A new stimulus package proposed by House Democrats on Tuesday would include two groups of people that had been omitted in the first round of payments. The new proposal, dubbed the Heroes Act, would include immigrants and dependents who were 17 years old. Chuck Marr, director of federal tax policy at the Center on Budget and Policy Priorities, spoke to CNBC about the proposal's notable changes.
"They fixed the first two holes, which is good," Marr said. "The second round is more generous, and for the most part it's simpler." He added that how quickly the additional money would depend entirely on political negotiations, as well as how long the IRS takes to process. However, it's possible that the second rollout of payments could be smoother than the first round, given that the IRS the benefit of updated information in a lot of cases.
Introduced by House Speaker Nancy Pelosi, the Heroes Act's aim is to provide "more substantial economic impact payments" for U.S. citizens. Like the first round, recipients would be eligible for up to $1,200, although this time around it would include minors. There's also an additional $1,200 per child, which would max out at $6,000 per household, or three children. By comparison, the CARES Act allotted $500 per dependent. Immigrants, along with citizens who were married to immigrants, were also previously excluded.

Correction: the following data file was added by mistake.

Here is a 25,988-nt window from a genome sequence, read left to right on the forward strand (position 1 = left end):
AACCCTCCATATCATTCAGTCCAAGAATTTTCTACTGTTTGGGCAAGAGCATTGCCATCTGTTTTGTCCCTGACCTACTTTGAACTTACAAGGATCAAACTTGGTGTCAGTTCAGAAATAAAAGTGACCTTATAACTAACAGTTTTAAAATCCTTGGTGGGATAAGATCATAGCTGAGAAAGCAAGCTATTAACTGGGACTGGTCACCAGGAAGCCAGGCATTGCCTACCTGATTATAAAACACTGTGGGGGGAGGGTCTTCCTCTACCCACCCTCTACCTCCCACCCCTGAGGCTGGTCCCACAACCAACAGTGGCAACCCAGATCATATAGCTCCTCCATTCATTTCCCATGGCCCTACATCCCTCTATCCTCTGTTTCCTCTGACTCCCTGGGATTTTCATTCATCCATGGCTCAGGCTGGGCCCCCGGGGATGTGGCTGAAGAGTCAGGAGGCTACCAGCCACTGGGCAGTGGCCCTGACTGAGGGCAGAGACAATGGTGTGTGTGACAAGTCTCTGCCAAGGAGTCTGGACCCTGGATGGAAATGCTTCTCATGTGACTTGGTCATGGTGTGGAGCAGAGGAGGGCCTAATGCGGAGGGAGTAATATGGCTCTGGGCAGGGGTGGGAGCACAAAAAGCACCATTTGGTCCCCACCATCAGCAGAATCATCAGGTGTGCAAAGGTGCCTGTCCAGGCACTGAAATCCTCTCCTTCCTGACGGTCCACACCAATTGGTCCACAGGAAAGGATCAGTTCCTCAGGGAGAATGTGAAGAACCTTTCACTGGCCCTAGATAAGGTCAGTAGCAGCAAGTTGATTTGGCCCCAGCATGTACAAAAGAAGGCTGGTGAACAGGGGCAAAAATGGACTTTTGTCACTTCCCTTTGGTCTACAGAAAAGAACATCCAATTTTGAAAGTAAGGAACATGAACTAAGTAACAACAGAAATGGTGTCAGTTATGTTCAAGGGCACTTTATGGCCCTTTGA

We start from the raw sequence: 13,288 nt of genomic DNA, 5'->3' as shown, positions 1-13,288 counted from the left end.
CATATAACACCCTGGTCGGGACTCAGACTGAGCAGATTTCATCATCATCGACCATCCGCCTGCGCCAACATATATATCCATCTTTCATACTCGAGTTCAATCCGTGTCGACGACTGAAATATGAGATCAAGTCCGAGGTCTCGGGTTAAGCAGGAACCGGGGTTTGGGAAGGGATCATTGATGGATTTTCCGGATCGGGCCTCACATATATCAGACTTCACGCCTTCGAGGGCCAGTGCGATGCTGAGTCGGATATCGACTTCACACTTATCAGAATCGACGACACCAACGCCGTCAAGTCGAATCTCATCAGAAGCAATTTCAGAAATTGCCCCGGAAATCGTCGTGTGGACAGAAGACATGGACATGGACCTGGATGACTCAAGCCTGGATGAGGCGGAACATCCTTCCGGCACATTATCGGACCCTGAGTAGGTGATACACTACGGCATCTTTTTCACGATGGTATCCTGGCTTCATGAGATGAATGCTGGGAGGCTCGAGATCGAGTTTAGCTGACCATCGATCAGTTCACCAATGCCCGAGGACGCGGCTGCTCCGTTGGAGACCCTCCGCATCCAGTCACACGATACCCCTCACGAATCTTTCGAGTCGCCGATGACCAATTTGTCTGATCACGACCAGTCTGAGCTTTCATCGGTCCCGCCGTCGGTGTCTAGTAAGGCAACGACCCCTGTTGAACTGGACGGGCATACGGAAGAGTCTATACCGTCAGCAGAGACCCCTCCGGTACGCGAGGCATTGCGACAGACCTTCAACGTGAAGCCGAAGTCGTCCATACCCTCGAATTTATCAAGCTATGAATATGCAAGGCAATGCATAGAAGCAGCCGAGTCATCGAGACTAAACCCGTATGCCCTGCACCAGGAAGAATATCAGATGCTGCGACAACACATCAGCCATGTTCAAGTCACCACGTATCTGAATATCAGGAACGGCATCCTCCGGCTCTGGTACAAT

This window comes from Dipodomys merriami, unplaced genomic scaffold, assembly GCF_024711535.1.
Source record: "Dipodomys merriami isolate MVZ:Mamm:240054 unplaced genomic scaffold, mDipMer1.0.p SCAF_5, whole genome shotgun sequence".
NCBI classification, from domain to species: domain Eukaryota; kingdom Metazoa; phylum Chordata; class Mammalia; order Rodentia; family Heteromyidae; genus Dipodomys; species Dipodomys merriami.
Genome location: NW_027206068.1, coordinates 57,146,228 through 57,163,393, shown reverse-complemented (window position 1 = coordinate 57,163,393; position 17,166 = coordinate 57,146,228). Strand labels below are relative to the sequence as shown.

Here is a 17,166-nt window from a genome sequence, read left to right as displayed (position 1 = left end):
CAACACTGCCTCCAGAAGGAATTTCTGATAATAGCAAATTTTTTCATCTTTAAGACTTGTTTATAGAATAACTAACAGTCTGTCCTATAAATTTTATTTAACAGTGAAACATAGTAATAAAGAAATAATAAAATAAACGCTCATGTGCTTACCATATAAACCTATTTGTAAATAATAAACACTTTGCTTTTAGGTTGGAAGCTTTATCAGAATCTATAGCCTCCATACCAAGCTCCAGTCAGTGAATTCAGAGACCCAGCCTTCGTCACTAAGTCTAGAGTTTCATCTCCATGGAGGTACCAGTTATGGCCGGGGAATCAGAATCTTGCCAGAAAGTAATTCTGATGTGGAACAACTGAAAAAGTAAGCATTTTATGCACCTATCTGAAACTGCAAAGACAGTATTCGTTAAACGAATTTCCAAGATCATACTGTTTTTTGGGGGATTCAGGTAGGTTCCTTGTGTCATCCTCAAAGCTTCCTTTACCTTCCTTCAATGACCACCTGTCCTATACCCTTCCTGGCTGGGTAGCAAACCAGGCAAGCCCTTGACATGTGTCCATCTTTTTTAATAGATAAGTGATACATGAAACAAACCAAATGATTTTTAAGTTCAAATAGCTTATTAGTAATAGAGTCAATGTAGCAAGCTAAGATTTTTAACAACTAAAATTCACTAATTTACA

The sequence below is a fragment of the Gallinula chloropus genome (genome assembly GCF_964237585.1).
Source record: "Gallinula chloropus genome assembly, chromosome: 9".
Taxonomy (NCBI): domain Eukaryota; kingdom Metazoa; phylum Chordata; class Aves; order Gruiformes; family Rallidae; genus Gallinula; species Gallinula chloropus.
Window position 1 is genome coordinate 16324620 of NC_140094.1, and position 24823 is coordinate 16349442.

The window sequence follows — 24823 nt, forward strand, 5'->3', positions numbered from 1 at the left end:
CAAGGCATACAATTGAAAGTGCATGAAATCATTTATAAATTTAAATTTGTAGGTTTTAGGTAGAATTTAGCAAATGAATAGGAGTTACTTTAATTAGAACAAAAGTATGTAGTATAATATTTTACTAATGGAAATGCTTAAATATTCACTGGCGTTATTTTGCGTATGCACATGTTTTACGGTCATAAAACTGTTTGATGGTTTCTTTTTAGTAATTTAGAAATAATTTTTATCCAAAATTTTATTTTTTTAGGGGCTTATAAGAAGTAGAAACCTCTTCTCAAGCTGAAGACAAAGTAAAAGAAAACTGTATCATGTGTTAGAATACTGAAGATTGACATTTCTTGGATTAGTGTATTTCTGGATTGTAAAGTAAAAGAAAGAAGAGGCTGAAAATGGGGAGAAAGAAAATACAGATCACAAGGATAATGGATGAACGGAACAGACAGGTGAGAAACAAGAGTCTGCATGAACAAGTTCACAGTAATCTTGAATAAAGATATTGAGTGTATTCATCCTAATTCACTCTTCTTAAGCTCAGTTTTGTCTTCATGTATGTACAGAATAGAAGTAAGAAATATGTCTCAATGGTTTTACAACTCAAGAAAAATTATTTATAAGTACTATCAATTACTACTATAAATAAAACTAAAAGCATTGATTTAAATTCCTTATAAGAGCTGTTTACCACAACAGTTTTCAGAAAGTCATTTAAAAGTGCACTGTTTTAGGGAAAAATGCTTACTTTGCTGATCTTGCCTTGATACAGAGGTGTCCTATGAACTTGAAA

Talk of a second stimulus package has been circulating for weeks. Other propositions that have been discussed included larger payments, including the Emergency Money for the People Act, which would've meant $2,000 a month for up to six months. It also kept bringing the idea of Universal Basic Income back into the conversation, which has become an increasingly popular possibility among voters since the pandemic began.
President Donald Trump had previously expressed his support for a second stimulus payment, albeit never got into specifics. "We could very well do a second round," the president said on April 6. "It is absolutely under serious consideration." However, weeks later, it appeared he'd suddenly shifted his enthusiasm for payroll tax cuts. "I like the idea of payroll tax cuts," he said at a coronavirus briefing on April 28.